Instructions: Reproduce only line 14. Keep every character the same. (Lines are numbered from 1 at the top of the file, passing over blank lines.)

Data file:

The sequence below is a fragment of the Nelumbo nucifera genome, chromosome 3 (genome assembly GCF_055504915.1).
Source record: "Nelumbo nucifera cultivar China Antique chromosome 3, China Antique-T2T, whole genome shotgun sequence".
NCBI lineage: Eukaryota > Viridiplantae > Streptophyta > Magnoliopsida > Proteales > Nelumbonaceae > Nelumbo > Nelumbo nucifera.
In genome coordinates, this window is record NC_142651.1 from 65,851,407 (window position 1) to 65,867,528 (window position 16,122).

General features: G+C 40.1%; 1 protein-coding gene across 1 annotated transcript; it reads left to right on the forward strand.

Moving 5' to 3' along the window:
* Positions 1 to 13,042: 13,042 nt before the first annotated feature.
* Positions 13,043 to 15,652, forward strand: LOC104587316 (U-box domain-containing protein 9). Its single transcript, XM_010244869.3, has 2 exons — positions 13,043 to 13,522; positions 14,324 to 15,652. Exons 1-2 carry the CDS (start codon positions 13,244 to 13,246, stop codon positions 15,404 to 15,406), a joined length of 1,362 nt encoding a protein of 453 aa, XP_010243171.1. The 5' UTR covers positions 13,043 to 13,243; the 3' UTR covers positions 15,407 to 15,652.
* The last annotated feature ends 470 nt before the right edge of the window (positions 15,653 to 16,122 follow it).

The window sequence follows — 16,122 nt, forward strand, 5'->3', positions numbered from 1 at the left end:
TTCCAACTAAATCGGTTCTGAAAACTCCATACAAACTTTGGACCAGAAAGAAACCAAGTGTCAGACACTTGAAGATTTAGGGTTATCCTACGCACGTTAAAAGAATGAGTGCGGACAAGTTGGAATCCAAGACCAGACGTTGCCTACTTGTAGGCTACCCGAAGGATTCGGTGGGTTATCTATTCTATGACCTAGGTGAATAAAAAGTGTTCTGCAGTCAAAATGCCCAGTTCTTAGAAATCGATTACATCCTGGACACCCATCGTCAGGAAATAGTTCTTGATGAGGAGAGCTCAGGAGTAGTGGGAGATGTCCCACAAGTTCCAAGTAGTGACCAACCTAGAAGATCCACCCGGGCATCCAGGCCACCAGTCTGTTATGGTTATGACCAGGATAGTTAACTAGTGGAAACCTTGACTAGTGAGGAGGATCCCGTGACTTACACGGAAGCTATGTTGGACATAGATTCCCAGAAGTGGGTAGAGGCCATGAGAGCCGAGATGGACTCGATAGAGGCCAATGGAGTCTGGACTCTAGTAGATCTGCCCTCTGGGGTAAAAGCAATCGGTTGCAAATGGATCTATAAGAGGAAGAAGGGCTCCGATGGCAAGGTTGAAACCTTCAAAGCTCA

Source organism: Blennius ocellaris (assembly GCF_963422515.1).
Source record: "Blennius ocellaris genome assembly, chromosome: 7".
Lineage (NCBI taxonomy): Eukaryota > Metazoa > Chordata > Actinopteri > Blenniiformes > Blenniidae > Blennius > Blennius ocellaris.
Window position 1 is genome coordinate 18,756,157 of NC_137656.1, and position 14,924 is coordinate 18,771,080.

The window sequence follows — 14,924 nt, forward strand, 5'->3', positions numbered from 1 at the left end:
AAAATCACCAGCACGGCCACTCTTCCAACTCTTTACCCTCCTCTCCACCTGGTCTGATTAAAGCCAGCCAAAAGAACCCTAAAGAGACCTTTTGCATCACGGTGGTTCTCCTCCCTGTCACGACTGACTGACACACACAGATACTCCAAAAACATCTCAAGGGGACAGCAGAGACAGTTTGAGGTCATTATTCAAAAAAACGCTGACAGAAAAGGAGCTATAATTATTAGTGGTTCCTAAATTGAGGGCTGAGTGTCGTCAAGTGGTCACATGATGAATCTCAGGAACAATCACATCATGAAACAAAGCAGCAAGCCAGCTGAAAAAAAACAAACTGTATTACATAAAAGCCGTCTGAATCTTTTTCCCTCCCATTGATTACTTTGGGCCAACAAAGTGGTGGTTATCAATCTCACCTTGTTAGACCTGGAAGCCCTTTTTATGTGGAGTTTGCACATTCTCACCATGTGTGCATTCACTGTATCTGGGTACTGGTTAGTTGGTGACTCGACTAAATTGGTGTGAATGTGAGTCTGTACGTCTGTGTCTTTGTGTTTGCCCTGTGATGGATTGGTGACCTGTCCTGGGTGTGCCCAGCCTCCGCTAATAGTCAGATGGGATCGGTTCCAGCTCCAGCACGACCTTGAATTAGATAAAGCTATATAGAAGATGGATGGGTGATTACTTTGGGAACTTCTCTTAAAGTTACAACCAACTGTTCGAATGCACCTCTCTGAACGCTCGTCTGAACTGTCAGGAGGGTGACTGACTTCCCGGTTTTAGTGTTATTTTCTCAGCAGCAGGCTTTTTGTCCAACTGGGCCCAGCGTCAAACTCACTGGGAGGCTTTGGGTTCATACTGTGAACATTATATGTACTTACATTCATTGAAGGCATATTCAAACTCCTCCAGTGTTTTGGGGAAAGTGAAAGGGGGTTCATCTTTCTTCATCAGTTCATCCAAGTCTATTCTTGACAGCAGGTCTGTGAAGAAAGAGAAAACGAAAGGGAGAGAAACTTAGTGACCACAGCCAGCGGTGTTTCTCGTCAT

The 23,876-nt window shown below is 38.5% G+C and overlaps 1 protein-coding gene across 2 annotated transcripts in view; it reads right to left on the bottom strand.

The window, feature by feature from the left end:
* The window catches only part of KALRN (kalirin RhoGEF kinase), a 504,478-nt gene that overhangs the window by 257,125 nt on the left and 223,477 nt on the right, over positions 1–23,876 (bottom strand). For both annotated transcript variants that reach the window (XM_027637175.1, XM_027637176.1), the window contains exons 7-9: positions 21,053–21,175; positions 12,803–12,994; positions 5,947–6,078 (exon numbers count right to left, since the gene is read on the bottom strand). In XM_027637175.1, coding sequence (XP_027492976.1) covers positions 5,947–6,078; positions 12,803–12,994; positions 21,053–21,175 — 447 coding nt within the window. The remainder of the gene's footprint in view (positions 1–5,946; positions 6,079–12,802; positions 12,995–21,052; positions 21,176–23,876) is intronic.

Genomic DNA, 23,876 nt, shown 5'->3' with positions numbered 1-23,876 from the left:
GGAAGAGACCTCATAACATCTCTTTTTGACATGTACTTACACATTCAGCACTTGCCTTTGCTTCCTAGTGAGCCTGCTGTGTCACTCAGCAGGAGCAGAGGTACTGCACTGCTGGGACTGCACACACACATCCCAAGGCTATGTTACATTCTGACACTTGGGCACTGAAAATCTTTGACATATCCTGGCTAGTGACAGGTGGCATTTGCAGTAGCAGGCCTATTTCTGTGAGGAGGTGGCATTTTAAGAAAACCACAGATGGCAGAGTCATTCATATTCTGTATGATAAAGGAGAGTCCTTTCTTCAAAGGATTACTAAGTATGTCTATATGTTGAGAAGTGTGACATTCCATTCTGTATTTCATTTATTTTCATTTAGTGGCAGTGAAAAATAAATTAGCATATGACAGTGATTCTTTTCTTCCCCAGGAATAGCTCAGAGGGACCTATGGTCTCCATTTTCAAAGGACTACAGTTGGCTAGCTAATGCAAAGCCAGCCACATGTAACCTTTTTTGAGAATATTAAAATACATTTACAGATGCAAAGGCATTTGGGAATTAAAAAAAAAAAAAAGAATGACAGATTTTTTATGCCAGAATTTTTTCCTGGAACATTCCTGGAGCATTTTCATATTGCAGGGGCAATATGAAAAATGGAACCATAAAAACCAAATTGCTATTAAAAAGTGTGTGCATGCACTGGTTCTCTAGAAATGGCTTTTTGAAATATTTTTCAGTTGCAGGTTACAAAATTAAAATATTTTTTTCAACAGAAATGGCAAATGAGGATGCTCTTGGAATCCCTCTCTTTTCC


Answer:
Lineage (NCBI taxonomy): Eukaryota > Metazoa > Chordata > Actinopteri > Blenniiformes > Blenniidae > Blennius > Blennius ocellaris.